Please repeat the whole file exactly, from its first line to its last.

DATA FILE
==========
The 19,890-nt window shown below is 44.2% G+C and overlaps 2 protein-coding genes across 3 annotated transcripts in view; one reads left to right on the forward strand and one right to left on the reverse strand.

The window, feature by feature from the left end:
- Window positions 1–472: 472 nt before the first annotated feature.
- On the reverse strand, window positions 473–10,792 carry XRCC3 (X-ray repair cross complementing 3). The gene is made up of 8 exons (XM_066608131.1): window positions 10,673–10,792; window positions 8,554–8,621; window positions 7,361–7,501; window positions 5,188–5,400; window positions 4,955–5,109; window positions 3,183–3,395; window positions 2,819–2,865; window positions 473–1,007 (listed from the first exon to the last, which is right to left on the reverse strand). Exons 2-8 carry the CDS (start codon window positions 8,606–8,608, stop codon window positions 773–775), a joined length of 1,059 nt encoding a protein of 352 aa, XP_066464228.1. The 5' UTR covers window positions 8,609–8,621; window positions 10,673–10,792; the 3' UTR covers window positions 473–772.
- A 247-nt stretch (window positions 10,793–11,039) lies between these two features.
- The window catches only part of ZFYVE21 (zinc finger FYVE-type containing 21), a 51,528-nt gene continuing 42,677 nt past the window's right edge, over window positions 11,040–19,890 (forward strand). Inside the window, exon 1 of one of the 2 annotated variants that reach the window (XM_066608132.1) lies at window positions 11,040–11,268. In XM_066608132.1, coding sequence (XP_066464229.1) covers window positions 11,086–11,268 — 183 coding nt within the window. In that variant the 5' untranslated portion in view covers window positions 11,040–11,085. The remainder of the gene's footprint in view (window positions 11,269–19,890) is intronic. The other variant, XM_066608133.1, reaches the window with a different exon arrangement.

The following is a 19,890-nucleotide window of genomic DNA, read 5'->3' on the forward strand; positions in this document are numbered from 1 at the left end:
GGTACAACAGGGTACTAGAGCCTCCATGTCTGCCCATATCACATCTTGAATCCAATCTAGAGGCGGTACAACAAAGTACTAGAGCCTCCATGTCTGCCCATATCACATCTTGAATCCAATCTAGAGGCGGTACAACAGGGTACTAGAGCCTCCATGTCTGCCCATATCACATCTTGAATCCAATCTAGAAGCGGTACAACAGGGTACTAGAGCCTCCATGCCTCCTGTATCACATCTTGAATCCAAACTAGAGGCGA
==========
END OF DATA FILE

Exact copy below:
The 19,890-nt window shown below is 44.2% G+C and overlaps 2 protein-coding genes across 3 annotated transcripts in view; one reads left to right on the forward strand and one right to left on the reverse strand.

The window, feature by feature from the left end:
- Window positions 1–472: 472 nt before the first annotated feature.
- On the reverse strand, window positions 473–10,792 carry XRCC3 (X-ray repair cross complementing 3). The gene is made up of 8 exons (XM_066608131.1): window positions 10,673–10,792; window positions 8,554–8,621; window positions 7,361–7,501; window positions 5,188–5,400; window positions 4,955–5,109; window positions 3,183–3,395; window positions 2,819–2,865; window positions 473–1,007 (listed from the first exon to the last, which is right to left on the reverse strand). Exons 2-8 carry the CDS (start codon window positions 8,606–8,608, stop codon window positions 773–775), a joined length of 1,059 nt encoding a protein of 352 aa, XP_066464228.1. The 5' UTR covers window positions 8,609–8,621; window positions 10,673–10,792; the 3' UTR covers window positions 473–772.
- A 247-nt stretch (window positions 10,793–11,039) lies between these two features.
- The window catches only part of ZFYVE21 (zinc finger FYVE-type containing 21), a 51,528-nt gene continuing 42,677 nt past the window's right edge, over window positions 11,040–19,890 (forward strand). Inside the window, exon 1 of one of the 2 annotated variants that reach the window (XM_066608132.1) lies at window positions 11,040–11,268. In XM_066608132.1, coding sequence (XP_066464229.1) covers window positions 11,086–11,268 — 183 coding nt within the window. In that variant the 5' untranslated portion in view covers window positions 11,040–11,085. The remainder of the gene's footprint in view (window positions 11,269–19,890) is intronic. The other variant, XM_066608133.1, reaches the window with a different exon arrangement.

The following is a 19,890-nucleotide window of genomic DNA, read 5'->3' on the forward strand; positions in this document are numbered from 1 at the left end:
GGTACAACAGGGTACTAGAGCCTCCATGTCTGCCCATATCACATCTTGAATCCAATCTAGAGGCGGTACAACAAAGTACTAGAGCCTCCATGTCTGCCCATATCACATCTTGAATCCAATCTAGAGGCGGTACAACAGGGTACTAGAGCCTCCATGTCTGCCCATATCACATCTTGAATCCAATCTAGAAGCGGTACAACAGGGTACTAGAGCCTCCATGCCTCCTGTATCACATCTTGAATCCAAACTAGAGGCGA